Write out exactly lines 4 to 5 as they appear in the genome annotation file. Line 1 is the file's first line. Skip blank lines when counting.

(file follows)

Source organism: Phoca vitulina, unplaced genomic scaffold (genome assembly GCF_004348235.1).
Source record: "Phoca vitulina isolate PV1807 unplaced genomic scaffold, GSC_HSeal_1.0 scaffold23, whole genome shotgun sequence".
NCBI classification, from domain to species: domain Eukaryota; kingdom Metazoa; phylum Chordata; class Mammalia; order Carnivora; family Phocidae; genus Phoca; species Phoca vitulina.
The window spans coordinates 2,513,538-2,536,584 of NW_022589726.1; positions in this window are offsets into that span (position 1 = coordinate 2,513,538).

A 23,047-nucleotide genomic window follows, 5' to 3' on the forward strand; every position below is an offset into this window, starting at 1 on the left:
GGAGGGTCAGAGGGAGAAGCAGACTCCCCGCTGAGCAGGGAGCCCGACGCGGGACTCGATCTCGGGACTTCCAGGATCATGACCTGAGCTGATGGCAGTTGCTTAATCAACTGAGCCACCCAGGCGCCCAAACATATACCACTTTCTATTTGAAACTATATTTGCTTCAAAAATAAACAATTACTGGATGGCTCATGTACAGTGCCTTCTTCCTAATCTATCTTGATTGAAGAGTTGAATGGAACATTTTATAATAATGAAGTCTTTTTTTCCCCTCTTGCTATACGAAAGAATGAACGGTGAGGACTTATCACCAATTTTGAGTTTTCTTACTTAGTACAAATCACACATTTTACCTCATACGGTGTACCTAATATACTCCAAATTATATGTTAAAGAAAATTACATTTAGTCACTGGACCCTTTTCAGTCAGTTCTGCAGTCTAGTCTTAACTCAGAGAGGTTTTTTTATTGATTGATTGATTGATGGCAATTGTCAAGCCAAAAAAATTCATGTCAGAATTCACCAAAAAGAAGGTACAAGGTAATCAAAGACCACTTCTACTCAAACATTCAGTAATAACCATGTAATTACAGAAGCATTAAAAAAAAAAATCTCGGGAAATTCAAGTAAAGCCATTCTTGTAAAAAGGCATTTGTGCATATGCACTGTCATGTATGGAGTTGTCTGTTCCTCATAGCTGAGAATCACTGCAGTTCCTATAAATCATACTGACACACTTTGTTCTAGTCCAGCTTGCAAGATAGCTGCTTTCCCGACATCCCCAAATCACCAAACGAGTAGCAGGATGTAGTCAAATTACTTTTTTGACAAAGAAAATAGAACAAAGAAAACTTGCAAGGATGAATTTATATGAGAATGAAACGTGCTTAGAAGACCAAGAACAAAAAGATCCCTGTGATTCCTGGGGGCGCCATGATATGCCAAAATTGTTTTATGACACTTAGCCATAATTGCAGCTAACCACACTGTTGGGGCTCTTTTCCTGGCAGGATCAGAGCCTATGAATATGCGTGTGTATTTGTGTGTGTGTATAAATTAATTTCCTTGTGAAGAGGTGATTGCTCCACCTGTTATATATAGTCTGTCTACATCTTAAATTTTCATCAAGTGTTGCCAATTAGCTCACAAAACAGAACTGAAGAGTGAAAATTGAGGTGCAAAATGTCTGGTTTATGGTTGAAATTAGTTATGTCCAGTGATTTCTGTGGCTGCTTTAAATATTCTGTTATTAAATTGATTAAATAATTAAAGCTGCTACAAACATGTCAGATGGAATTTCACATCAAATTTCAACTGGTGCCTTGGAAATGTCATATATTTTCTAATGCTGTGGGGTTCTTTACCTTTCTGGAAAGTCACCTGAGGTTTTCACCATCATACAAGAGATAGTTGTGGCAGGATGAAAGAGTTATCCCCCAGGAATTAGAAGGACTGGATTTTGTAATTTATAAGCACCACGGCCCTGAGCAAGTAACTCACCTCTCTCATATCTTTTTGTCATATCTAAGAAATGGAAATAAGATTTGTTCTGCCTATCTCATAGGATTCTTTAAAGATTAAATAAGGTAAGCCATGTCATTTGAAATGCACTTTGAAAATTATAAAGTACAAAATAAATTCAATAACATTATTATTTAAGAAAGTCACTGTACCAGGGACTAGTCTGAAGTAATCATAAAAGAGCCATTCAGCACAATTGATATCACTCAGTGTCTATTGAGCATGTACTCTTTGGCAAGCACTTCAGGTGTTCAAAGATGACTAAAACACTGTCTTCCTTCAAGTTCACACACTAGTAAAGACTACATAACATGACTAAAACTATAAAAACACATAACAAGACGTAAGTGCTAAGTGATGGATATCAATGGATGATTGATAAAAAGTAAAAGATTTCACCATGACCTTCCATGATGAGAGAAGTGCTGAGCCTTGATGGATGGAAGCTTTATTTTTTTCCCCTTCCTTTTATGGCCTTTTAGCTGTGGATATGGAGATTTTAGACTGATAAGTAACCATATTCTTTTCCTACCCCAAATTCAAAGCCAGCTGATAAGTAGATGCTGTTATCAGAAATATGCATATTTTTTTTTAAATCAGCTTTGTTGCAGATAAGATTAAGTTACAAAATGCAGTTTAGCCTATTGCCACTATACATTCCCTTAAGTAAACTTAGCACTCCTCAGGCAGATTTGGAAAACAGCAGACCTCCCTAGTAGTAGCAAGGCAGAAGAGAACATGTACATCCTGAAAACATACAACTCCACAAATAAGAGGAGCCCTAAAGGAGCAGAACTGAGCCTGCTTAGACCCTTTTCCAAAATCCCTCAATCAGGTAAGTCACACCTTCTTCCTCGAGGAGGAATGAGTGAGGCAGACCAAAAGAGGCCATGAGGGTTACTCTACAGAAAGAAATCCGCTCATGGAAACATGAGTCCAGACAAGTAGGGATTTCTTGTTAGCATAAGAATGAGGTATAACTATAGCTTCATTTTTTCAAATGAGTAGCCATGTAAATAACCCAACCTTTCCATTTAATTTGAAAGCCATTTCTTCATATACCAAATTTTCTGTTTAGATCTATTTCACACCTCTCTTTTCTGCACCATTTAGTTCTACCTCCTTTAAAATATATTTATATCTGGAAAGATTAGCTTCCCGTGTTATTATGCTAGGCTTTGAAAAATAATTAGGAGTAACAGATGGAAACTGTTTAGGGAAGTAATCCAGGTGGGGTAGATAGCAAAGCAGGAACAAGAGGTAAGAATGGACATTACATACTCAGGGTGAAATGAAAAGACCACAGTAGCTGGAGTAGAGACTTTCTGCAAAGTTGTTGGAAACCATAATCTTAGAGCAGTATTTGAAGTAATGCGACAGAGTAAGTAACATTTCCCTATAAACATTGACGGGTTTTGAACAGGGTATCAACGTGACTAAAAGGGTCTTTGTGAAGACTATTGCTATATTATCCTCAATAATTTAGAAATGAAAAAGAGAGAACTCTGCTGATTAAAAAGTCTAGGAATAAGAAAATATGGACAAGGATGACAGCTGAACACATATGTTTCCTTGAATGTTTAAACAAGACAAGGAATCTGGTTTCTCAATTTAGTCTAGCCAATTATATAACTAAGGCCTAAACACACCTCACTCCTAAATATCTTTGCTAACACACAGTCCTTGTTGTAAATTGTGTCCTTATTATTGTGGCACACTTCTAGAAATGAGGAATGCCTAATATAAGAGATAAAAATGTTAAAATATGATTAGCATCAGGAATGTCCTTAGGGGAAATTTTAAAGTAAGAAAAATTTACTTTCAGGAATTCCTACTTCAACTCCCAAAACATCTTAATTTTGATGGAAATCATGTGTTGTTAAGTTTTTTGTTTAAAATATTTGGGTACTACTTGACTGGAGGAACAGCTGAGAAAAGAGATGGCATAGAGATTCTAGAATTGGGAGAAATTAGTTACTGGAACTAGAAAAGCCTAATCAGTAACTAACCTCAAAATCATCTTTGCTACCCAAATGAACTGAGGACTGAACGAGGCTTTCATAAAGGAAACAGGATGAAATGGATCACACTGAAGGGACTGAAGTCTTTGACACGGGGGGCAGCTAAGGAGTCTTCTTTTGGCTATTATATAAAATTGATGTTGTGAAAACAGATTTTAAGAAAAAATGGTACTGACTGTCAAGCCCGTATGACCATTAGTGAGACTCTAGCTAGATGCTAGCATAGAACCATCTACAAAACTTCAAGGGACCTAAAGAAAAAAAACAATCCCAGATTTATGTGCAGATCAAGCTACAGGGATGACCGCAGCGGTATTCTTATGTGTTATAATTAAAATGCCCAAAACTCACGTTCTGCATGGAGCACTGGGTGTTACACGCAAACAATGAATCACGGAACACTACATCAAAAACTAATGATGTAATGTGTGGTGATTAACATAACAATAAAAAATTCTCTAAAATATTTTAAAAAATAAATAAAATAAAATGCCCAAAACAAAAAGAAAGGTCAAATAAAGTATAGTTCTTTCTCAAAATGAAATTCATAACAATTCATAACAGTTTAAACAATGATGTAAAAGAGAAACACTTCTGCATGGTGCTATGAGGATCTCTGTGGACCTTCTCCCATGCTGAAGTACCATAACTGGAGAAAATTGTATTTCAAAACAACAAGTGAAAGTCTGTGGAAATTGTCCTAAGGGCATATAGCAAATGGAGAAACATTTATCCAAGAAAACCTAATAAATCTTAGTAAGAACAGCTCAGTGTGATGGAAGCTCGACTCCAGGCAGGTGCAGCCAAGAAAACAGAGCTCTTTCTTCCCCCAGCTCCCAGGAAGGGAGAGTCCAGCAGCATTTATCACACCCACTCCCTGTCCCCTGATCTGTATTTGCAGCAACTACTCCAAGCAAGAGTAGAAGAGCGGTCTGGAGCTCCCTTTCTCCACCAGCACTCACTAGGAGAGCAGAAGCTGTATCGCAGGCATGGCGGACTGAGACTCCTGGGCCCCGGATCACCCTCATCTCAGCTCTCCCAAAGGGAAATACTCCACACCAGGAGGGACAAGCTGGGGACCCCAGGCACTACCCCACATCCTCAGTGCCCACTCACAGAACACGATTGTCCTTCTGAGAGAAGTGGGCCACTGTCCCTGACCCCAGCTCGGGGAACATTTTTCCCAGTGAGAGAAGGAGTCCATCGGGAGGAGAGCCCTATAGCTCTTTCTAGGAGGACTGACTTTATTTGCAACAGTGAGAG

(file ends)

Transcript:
The window spans coordinates 2,513,538-2,536,584 of NW_022589726.1; positions in this window are offsets into that span (position 1 = coordinate 2,513,538).

A 23,047-nucleotide genomic window follows, 5' to 3' on the forward strand; every position below is an offset into this window, starting at 1 on the left: